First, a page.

12 Angry Jurors at the Brophy Blackbox


Courtesy of Abbey Alexander '19

The cast of 12 angry jurors after one of their daily rehearsals.

Abbey Alexander, Arts and Entertainment Editor

12 men seated around a table in a hot, stuffy room. A black and white film with old-timey accents and men pulling their stiff shirts away from their necks. This is the story of 12 Angry Men that we all know and love. A classic on justice and equality, brought to life through exquisite performance. But at the Brophy black box, the story takes on a new narrative.

Coming to Brophy this Spring is 12 Angry Jurors, a new take on an old classic. The play follows the story of 12 American citizens (not just men anymore) as they sit on a jury, deciding whether or not a young man is guilty of killing his father. The characters in the show fill a wide range, from a nervous immigrant to a man with bigoted ideas, who battle in the argument of whether or not the man on trial should be found innocent or guilty. The story begins with 11 of the jurors believing the man is guilty, and one single juror advocating for his innocence. This juror, only referred to as juror number 8, becomes the protagonist of the story, fighting the other jurors with an intense conviction that the man on trial deserves their time of day. The play unfolds as the 12 people sit at the table, switch sides, argue, build tension, and ultimately fight for justice. Junior Spencer Blanchard, playing the crucial role of Juror 8, says this story is “a show for the actors,” due to its simplicity and bare-bones nature. “There’s not much of a set, no crazy costumes, nothing like that. We have a group of really talented individuals and that’s really what makes this show worth seeing. You get to see great actors, well, act.”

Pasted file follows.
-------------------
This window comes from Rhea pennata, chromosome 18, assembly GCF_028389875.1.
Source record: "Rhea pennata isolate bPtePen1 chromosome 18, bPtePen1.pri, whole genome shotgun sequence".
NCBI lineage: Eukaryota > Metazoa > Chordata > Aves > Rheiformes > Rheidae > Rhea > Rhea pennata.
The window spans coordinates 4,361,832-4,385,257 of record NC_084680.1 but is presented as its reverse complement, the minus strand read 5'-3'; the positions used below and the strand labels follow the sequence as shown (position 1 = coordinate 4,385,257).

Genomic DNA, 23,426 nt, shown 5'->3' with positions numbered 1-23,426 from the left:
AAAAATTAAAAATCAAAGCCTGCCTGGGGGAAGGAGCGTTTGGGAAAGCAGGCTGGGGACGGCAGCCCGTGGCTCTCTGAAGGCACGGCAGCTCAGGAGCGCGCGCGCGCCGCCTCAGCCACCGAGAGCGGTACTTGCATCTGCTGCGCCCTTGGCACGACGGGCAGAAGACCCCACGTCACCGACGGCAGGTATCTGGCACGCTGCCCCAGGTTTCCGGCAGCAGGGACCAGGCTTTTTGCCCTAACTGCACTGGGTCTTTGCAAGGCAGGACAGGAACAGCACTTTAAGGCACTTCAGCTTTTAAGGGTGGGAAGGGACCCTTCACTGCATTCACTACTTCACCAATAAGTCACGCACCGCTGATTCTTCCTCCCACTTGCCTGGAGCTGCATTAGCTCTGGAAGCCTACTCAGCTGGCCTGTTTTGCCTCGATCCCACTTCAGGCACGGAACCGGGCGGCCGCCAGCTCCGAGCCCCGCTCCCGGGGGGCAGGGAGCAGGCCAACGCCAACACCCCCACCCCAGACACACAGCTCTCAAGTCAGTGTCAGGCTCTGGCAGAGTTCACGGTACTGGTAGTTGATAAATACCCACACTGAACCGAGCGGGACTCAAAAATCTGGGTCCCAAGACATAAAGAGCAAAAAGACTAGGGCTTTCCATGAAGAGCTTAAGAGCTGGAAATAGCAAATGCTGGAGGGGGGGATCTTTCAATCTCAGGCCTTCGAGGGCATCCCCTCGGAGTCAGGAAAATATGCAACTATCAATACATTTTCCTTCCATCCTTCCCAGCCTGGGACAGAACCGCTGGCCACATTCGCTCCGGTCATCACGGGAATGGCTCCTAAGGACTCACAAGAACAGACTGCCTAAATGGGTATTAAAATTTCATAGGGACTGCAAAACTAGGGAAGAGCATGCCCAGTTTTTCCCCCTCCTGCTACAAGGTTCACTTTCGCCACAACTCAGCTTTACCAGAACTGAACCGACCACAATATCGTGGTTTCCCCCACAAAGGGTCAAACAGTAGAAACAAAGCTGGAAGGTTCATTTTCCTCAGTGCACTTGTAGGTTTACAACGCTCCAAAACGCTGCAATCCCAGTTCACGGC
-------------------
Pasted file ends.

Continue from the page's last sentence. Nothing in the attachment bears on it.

As the story progresses, Juror 8 finds himself no longer alone in his fight for justice. He finds allies among the group of 12 who stand behind him and alongside him. Contrastingly, he also finds himself with enemies, like Jurors 10 and 3, who are the protagonists of the story. Juror 10 is a man who automatically believes the boy is guilty because “he’s one of them”, meaning he judges him only on the color of his skin. This character adds social commentary to the show, as well as aids to the show’s build as tension grows between him and the other characters. Juror 3 is yet another crucial character, who acts as Juror 8’s foil. He is irritable and opinionated and likes giving the others jurors a hard time. It’s characters like these, characters who mirror people we know too well in real life, that make this show so real, even decades after it was written.

Junior Ali Tichavsky, who plays the role of Juror number 6, a timid and somewhat unsure woman, says people should come to see the show because of its social and political significance. “I think this show shines a light on the corruptness of our justice system. That is, to the core, what it’s really about. It’s important to take shows like these and see what they’re really saying about our world. And what this one says is that a change is needed, and it’s people like Juror number 8 who are going to create it.”

The show opens April 4 and runs April 5, 6, 11 and 12. Tickets are $10 and can be purchased from a cast member, at the Brophy SAC, or at the door of the Black box.